“Paul, a servant of God and an apostle of Jesus Christ, for the sake of the faith of God’s elect and their knowledge of the truth, which accords with godliness, in hope of eternal life, which God, who never lies, promised before the ages began and at the proper time manifested in his word through the preaching with which I have been entrusted by the command of God our Savior;
To Titus, my true child in a common faith: Grace and peace from God the Father and Christ Jesus our Savior.”
Paul identifies himself as a slave of God. This introduction takes the word ‘slave’ in a positive sense, that may seem strange, but to understand this you must consider the power of sin. All people are depraved- slaves to sin. This is the devastating reality of the human situation. (Romans 6:16; Galatians 4:3, 8-9; Titus 3:3; John 8:34)
Yet, God offers to rescue us out of slavery to sin through Jesus Christ. This is something we do not have the power to do. In other words, we are hopeless servants of sin without the Holy Spirit drawing us to faith in Christ. Paul labors to see this happen when he proclaims the gospel. Being a slave to sin brings destruction and death, being rescued by God is a gift of grace.
It is interesting to consider that Paul is a slave of God “for the sake of” the elect. What does this mean?
Paul labors as a servant so that God’s elect may place their faith in Jesus Christ. Many people are uncomfortable with the word “elect.” In my opinion, the doctrine of election is essential to a correct understanding of the gospel, and the central message of scripture. (Matthew 22:14; 24:22,31; Acts 13:48; 1 Peter 1:1-5, 2:9; Revelation 17:14)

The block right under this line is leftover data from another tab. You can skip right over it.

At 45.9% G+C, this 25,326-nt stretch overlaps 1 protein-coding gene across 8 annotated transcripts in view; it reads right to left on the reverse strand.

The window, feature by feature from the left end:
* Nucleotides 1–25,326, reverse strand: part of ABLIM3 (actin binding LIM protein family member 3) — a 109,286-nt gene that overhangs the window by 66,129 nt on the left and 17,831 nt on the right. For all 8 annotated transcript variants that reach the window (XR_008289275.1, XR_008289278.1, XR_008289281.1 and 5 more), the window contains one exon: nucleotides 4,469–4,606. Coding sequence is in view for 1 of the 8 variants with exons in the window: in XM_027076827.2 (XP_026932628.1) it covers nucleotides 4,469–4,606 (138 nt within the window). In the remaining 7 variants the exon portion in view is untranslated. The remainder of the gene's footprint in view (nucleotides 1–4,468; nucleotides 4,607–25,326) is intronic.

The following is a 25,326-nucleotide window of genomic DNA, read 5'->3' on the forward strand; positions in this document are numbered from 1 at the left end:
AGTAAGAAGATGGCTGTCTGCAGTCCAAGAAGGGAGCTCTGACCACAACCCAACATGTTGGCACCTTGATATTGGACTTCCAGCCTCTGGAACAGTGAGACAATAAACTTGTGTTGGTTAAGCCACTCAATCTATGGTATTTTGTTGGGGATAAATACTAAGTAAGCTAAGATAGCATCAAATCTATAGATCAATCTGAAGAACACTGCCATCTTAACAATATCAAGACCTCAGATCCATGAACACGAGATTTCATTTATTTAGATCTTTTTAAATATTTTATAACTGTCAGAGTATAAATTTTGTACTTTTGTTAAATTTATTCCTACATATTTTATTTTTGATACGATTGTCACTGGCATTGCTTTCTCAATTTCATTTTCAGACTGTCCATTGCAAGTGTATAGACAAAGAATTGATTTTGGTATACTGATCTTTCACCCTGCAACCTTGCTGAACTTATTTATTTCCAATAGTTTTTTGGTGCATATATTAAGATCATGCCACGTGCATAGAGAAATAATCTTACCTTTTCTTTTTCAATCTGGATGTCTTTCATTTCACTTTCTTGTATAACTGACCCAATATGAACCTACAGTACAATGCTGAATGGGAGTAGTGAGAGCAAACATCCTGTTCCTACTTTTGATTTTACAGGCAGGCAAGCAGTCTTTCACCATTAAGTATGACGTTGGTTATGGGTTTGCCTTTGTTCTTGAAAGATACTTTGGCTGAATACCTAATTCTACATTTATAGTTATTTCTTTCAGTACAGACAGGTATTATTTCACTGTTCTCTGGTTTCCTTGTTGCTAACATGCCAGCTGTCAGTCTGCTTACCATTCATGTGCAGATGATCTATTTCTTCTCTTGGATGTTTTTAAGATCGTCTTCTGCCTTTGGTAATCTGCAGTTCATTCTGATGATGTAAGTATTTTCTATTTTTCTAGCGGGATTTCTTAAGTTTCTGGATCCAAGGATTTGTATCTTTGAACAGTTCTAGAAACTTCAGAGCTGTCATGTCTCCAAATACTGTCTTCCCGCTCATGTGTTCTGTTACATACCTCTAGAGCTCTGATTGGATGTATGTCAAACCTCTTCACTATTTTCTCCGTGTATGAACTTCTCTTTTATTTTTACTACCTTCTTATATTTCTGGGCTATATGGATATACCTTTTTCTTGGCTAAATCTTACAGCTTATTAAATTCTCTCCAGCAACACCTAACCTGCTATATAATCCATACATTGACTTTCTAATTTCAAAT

“The doctrine of election firmly establishes the believers eternal security.” (Griffin) The good news is that our assurance is not based on our own performance. Evan as Christians we have changing feelings, faltering faith, and often lack obedience. If our security was based on our own faculties, we would have no secure hope.
This “faith” happens when they are presented the truth of the gospel message, and God opens their eyes to see it’s beauty. This is Paul’s purpose in life- to proclaim the truth of the gospel so that God’s people will be reconciled to Him through faith.
“Faith” is not wishful thinking, faith has content. So, faith is ultimately not a matter of psychological certainty, but a matter of commitment to the right object- namely, Jesus Christ. Faith is exercised as we commit ourselves and act upon our “knowledge of the truth.”
The “knowledge of the truth” is a technical term for the gospel, “emphasizing the need to understand the content of the preached message.” (Mounce) In other words, Paul labors so that people hear and move towards a fuller understanding of the gospel.
When people grow in their understanding of the gospel and how it applies to every area of their lives, godliness begins to take form in them. Becoming Christ-like is directly tied to growing in your understanding of the gospel. The deeper you go in your understanding of the gospel the more you grasp how the gospel transforms every aspect of your life. This process produces godliness.
“Godliness” is the practical outworking of faith based on the truth of the gospel of Jesus Christ.
What’s amazing is that this gospel is part of God’s plan from “times eternal.” So our hope rests in God, knowing that God will keep his promise of granting eternal life to those who believe his word. This is what Paul has been entrusted with, proclaiming the truth. God works through the proclamation of the gospel by bringing his elect to faith, and continues to work through this truth to produce godliness in them.